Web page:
"Whether it's McDonald's, Abbott, ADM or Corn Products (International), there is a whole host of major companies with businesses all over the world," Daley, Midwest chairman of JPMorgan Chase & Co., said in an interview last week. "And there are financial-services firms, and private equity, like Ken Griffin (of Citadel Investment Group), who can be enormous ambassadors."

Helping to craft the message will be World Business Chicago, which has spent the last six or seven years developing a new brand positioning for the city, which has been saddled for years with images of gangster Al Capone and industrial grit. The organization has not yet unveiled the message, said Paul O'Connor, executive director of the economic development agency. But the goal is to meld the descriptive, "with the emotional," around the idea that Chicago inspires.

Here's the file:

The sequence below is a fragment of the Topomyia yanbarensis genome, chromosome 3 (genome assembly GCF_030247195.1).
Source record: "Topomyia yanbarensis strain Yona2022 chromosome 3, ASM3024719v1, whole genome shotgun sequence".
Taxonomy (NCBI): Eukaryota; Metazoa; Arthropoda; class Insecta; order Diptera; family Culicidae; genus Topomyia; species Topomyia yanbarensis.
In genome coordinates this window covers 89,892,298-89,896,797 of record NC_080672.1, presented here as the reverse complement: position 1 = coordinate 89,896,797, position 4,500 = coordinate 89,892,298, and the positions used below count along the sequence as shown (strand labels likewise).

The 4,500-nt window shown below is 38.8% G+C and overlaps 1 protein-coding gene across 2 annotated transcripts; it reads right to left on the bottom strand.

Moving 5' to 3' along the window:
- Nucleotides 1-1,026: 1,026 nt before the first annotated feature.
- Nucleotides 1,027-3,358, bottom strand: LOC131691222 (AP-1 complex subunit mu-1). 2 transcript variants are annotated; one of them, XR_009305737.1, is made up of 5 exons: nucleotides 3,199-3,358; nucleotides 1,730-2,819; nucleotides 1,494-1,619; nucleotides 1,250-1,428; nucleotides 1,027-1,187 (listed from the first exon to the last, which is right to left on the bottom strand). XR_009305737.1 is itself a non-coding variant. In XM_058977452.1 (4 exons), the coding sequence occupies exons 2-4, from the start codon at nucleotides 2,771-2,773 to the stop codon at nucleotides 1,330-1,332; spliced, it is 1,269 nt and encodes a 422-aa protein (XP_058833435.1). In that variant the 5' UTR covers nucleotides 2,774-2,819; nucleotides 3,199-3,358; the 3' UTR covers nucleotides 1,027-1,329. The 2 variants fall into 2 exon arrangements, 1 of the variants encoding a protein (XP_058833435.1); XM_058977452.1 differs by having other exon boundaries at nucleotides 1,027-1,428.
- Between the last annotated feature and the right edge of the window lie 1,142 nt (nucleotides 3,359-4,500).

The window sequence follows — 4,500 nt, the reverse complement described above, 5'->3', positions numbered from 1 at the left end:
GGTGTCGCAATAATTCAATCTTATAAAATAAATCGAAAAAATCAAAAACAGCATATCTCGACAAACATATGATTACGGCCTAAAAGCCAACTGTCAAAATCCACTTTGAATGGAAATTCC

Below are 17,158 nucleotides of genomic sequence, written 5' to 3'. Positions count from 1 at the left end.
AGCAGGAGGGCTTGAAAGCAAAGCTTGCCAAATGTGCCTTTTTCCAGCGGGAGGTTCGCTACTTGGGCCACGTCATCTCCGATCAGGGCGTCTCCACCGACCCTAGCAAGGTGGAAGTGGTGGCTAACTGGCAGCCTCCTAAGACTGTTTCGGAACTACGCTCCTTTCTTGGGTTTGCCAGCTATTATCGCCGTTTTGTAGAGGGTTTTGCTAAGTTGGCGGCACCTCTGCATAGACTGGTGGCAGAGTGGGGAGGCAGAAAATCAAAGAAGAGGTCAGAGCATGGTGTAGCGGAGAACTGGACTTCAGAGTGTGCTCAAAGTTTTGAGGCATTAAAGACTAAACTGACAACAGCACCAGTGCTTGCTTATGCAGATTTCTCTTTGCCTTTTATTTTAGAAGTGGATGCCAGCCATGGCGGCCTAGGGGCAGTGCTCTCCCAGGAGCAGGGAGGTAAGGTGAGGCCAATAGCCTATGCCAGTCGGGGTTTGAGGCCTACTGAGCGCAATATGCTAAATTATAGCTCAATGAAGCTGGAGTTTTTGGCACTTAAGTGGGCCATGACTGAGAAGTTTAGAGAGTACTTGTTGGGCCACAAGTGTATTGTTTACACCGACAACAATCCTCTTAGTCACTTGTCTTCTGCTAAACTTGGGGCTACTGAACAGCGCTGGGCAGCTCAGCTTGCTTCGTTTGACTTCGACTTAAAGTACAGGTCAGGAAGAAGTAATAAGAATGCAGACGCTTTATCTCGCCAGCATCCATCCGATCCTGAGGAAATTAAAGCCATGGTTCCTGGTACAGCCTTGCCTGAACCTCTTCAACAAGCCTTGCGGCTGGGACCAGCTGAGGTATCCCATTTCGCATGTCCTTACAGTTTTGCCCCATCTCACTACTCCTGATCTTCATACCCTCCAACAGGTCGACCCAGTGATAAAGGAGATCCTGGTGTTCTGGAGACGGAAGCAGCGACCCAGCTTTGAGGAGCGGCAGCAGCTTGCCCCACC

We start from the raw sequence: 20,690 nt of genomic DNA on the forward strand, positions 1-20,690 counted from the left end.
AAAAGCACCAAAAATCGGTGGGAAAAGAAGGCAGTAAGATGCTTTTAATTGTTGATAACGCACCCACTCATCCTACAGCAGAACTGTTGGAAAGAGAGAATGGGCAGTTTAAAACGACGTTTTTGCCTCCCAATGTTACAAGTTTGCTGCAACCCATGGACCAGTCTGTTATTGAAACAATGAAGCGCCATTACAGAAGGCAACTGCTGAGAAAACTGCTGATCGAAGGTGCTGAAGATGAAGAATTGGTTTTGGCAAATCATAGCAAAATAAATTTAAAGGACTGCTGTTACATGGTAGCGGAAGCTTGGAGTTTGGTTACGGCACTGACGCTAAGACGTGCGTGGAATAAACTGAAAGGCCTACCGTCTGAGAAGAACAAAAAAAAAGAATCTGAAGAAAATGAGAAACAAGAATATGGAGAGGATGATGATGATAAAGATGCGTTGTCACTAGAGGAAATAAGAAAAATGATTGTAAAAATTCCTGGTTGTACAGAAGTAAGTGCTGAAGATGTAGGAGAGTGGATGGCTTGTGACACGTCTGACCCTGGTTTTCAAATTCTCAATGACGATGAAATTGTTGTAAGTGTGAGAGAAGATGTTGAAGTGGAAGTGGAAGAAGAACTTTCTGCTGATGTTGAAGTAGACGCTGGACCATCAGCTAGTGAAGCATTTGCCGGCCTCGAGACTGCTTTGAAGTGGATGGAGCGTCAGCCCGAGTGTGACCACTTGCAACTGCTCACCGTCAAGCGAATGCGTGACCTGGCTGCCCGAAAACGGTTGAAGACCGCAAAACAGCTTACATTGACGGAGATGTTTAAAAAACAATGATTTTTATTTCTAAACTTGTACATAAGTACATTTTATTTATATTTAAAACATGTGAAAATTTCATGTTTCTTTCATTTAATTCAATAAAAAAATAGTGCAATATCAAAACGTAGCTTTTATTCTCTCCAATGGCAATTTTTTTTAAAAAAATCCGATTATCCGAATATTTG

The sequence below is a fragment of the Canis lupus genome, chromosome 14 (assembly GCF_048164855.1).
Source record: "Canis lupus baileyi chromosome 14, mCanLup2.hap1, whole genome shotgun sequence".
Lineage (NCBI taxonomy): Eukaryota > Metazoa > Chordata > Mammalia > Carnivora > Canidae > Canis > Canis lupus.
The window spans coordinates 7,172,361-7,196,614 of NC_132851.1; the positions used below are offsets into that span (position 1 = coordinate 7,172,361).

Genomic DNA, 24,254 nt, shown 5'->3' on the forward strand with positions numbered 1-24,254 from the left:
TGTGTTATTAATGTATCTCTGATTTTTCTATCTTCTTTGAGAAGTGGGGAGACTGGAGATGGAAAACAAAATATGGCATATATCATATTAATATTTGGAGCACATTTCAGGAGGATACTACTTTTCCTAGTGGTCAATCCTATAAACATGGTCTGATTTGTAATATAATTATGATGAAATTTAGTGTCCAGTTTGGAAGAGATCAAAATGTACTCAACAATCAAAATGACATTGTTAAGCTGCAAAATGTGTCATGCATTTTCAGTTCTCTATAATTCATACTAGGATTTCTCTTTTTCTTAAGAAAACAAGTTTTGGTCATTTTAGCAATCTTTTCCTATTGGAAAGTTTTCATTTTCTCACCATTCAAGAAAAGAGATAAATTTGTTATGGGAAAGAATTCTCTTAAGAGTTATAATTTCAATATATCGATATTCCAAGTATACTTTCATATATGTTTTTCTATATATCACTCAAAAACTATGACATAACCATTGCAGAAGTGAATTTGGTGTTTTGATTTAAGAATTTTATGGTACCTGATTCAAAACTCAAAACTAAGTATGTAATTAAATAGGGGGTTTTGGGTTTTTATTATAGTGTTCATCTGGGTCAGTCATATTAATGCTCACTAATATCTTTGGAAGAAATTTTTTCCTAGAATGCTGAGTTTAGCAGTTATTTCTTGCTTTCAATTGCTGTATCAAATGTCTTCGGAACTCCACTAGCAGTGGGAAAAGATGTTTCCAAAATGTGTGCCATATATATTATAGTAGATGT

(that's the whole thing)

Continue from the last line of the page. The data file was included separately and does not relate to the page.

Chicago "is an inspiring place because of what it's done in the past and what will drive it in the future, an intangible sense of destiny, building the world's greatest city," O'Connor said, "and the narrative proof is in the architecture, the transportation system, the diversified economy, our immigrants, our cultural tolerance."

"We've shared our work with the 2016 people," he said. "It's just-in-time delivery, in a way." Chicago 2016's tagline, "Stir the Soul," is one expression of the new message, he added.

Not every Summer Olympics host has been well-known worldwide. Atlanta in 1996 and Barcelona in 1992 are prime examples. But some observers argue the Olympic movement is now more apt to lean toward a city with worldwide branding, a global household name.

In addition to Madrid and Tokyo, Chicago likely will compete with Rome, Rio de Janeiro and Prague. Beijing will host 2008 and London 2012.